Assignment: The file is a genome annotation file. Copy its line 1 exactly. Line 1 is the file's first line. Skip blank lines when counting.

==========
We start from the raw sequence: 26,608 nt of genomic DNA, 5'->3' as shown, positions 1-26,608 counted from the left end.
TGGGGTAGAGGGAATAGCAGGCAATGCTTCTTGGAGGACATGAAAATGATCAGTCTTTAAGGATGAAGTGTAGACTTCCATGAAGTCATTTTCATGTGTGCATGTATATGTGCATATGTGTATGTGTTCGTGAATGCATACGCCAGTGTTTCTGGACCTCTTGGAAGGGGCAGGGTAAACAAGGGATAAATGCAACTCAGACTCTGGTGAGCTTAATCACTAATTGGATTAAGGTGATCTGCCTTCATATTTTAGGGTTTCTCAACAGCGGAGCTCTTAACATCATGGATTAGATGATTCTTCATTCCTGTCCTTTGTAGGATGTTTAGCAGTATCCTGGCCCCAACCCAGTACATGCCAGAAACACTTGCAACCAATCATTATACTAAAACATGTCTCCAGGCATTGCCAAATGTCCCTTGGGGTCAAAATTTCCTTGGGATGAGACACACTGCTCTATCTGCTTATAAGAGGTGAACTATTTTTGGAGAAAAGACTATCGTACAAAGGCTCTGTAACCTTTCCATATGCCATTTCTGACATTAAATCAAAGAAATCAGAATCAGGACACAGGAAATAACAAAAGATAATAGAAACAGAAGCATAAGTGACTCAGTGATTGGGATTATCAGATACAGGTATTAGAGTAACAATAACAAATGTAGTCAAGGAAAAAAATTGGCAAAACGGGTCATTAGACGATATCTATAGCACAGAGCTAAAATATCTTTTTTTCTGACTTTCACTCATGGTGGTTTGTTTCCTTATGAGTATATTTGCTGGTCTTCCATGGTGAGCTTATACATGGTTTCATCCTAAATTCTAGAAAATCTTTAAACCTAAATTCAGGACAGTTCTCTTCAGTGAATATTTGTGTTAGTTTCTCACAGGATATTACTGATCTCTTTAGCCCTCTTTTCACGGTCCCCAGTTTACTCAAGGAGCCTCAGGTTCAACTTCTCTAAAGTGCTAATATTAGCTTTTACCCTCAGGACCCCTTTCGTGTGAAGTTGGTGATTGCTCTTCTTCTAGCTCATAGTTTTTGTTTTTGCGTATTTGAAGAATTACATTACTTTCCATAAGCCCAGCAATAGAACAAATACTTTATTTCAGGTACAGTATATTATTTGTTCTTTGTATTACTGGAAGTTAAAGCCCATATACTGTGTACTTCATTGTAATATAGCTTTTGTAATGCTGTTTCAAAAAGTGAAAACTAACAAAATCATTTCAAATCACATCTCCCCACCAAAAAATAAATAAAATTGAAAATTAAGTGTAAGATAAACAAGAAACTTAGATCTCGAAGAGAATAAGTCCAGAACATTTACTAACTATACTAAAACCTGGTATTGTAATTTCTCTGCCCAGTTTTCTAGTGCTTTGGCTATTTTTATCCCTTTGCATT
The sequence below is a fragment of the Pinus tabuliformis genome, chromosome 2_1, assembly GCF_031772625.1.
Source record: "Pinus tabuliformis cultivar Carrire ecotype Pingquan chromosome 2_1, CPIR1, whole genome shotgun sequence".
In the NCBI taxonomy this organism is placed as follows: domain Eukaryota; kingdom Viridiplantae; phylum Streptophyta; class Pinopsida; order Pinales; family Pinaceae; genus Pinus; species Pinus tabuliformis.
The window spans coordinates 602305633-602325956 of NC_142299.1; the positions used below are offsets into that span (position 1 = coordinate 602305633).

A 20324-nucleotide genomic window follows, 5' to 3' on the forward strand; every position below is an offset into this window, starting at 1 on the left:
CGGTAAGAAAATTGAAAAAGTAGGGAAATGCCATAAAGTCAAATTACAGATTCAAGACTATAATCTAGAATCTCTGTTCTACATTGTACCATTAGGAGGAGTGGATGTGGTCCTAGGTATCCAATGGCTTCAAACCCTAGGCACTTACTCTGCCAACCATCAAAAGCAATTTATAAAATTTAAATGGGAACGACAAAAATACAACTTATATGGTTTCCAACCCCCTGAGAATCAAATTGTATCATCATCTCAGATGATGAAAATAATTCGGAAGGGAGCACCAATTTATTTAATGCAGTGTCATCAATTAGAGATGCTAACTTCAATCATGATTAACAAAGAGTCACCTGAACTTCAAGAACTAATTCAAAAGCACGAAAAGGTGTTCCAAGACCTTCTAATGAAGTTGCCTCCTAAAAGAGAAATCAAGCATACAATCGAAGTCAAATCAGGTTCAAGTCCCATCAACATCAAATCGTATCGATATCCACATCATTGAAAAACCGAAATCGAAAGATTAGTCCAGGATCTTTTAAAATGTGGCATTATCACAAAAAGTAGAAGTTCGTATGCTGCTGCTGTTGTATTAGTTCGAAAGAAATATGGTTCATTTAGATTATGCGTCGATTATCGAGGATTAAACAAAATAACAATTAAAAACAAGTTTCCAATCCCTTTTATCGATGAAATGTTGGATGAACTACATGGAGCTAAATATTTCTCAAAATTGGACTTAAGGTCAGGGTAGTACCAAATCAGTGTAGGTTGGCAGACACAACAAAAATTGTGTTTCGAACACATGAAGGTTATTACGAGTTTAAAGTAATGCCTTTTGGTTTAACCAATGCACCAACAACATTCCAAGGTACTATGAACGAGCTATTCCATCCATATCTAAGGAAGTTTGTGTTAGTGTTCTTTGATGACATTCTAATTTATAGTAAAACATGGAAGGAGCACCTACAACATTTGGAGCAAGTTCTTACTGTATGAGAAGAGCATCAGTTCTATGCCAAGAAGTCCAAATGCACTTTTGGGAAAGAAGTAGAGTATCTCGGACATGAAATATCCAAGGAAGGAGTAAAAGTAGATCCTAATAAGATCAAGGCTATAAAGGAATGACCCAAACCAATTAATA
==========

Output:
We start from the raw sequence: 26,608 nt of genomic DNA, 5'->3' as shown, positions 1-26,608 counted from the left end.